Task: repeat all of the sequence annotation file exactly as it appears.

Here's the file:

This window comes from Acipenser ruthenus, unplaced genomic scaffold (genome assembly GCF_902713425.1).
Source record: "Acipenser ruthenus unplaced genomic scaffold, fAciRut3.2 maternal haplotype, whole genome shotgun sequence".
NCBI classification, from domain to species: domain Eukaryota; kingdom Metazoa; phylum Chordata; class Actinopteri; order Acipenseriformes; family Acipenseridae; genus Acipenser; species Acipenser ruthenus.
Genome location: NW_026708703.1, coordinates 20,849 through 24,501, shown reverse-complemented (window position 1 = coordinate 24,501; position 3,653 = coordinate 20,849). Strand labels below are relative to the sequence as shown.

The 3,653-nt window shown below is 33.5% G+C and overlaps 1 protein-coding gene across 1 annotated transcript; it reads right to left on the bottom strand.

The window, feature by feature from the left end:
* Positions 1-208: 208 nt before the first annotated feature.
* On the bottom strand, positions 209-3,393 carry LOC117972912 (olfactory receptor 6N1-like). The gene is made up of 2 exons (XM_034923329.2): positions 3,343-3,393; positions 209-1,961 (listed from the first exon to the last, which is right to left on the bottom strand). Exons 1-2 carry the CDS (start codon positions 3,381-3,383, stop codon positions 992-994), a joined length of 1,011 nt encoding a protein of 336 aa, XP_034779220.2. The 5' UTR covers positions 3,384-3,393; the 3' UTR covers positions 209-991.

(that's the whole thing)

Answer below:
This window comes from Acipenser ruthenus, unplaced genomic scaffold (genome assembly GCF_902713425.1).
Source record: "Acipenser ruthenus unplaced genomic scaffold, fAciRut3.2 maternal haplotype, whole genome shotgun sequence".
NCBI classification, from domain to species: domain Eukaryota; kingdom Metazoa; phylum Chordata; class Actinopteri; order Acipenseriformes; family Acipenseridae; genus Acipenser; species Acipenser ruthenus.
Genome location: NW_026708703.1, coordinates 20,849 through 24,501, shown reverse-complemented (window position 1 = coordinate 24,501; position 3,653 = coordinate 20,849). Strand labels below are relative to the sequence as shown.

The 3,653-nt window shown below is 33.5% G+C and overlaps 1 protein-coding gene across 1 annotated transcript; it reads right to left on the bottom strand.

The window, feature by feature from the left end:
* Positions 1-208: 208 nt before the first annotated feature.
* On the bottom strand, positions 209-3,393 carry LOC117972912 (olfactory receptor 6N1-like). The gene is made up of 2 exons (XM_034923329.2): positions 3,343-3,393; positions 209-1,961 (listed from the first exon to the last, which is right to left on the bottom strand). Exons 1-2 carry the CDS (start codon positions 3,381-3,383, stop codon positions 992-994), a joined length of 1,011 nt encoding a protein of 336 aa, XP_034779220.2. The 5' UTR covers positions 3,384-3,393; the 3' UTR covers positions 209-991.